Date of Degree
Maria M. Haberfeld
Criminology | Criminology and Criminal Justice
In the aftermath of the 9/11, Homeland Security became the major model of the American Policing system, thus superseding community policing model. The purpose of this research is to use "before and after study design" to follow the grant trends of policing systems in order to examine whether the catastrophic events of 9/11 had a positive or negative impact on the grant funds of the mentioned policing models. Preliminary analyses revealed that there is significant difference in the mean level of funding prior and after the event for Homeland Security, community policing, and general policing programs. Segmented and Stepwise Regressions found a negative impact of the event on general policing funds and positive impact of the event on Homeland Security after the event, which shows the proof of shift in the policy. The event's impact on Homeland Security funds at the U.S level has a strong model. Furthermore, the regression confirms a statistically significant increase in Homeland Security fund trend for New York City after the event. Additionally, the study found the U.S general policing received less grant money before 9/11 than after the event at both the U.S and New York level. T-test indicated the significant mean level; and Segmented and Stepwise regression also predicted that the fund trend of Homeland security increased after the event. With the results from these analyses, it can be argued that the policing policy had a major shift after the event.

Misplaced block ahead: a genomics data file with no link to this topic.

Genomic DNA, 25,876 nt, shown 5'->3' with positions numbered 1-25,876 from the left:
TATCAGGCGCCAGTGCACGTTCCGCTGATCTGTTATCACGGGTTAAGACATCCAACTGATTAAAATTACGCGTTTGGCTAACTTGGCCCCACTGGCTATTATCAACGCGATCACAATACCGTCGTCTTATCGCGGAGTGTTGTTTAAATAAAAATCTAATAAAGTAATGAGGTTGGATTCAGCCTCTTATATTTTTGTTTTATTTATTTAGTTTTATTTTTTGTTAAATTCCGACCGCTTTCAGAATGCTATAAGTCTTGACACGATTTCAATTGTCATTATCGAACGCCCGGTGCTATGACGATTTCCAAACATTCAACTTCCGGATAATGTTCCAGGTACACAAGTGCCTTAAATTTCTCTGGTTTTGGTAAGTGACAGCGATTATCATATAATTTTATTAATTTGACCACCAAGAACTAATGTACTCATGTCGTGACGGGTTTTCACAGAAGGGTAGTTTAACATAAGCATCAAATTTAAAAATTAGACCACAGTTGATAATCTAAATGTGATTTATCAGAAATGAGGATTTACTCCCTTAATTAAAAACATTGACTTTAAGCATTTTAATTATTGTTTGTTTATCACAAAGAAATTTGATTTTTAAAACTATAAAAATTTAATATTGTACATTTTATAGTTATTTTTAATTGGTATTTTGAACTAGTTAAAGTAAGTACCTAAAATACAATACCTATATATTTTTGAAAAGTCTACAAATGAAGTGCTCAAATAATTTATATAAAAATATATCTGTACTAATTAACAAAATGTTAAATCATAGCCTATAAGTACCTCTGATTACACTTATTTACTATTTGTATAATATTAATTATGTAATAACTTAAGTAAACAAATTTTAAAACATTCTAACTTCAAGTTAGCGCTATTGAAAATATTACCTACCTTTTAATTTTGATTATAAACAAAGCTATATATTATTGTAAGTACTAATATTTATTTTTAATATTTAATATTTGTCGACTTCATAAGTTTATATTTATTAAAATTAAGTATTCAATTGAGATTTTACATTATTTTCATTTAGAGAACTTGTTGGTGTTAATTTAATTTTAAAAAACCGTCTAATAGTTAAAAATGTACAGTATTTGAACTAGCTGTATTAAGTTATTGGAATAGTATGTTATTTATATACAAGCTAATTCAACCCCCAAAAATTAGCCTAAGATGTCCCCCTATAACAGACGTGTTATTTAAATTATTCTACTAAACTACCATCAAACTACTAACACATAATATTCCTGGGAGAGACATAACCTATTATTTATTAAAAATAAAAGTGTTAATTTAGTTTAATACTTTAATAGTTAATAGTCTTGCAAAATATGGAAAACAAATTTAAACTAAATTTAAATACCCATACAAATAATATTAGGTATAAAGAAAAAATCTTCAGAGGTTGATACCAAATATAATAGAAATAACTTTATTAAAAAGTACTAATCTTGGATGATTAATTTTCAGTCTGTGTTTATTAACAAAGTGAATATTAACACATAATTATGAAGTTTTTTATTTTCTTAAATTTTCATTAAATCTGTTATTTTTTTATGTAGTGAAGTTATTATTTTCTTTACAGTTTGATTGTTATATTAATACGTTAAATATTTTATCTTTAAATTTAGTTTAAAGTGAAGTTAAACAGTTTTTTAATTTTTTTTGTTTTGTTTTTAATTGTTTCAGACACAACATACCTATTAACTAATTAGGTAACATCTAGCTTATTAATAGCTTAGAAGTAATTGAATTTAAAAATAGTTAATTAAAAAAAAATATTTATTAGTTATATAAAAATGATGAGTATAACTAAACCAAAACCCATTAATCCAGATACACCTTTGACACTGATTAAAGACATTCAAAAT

Alizadeh, Mohsen S., "Homeland Security and Community policing: Shift in Federal Funding Post Sep. 11: From Community Policing to Homeland Security" (2015). CUNY Academic Works.